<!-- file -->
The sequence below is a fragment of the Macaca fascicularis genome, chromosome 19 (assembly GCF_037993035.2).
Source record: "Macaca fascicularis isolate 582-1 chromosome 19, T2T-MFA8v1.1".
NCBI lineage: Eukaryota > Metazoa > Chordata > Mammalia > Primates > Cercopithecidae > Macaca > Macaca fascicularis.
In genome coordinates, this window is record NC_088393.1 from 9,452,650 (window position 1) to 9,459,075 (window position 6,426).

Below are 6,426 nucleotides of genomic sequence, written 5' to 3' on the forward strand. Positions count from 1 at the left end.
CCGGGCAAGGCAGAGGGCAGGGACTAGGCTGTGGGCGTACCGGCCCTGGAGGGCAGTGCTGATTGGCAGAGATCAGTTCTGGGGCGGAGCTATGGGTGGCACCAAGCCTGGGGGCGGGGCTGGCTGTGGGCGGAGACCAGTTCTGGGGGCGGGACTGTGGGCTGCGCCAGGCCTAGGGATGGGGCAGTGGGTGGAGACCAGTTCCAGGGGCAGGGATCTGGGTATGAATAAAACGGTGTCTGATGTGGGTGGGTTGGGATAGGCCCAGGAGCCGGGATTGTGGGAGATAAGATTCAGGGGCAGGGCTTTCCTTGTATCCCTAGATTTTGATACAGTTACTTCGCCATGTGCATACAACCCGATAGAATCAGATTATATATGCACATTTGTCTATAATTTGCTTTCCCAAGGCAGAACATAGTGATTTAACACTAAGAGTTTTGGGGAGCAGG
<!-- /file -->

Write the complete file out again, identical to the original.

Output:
The sequence below is a fragment of the Macaca fascicularis genome, chromosome 19 (assembly GCF_037993035.2).
Source record: "Macaca fascicularis isolate 582-1 chromosome 19, T2T-MFA8v1.1".
NCBI lineage: Eukaryota > Metazoa > Chordata > Mammalia > Primates > Cercopithecidae > Macaca > Macaca fascicularis.
In genome coordinates, this window is record NC_088393.1 from 9,452,650 (window position 1) to 9,459,075 (window position 6,426).

Below are 6,426 nucleotides of genomic sequence, written 5' to 3' on the forward strand. Positions count from 1 at the left end.
CCGGGCAAGGCAGAGGGCAGGGACTAGGCTGTGGGCGTACCGGCCCTGGAGGGCAGTGCTGATTGGCAGAGATCAGTTCTGGGGCGGAGCTATGGGTGGCACCAAGCCTGGGGGCGGGGCTGGCTGTGGGCGGAGACCAGTTCTGGGGGCGGGACTGTGGGCTGCGCCAGGCCTAGGGATGGGGCAGTGGGTGGAGACCAGTTCCAGGGGCAGGGATCTGGGTATGAATAAAACGGTGTCTGATGTGGGTGGGTTGGGATAGGCCCAGGAGCCGGGATTGTGGGAGATAAGATTCAGGGGCAGGGCTTTCCTTGTATCCCTAGATTTTGATACAGTTACTTCGCCATGTGCATACAACCCGATAGAATCAGATTATATATGCACATTTGTCTATAATTTGCTTTCCCAAGGCAGAACATAGTGATTTAACACTAAGAGTTTTGGGGAGCAGG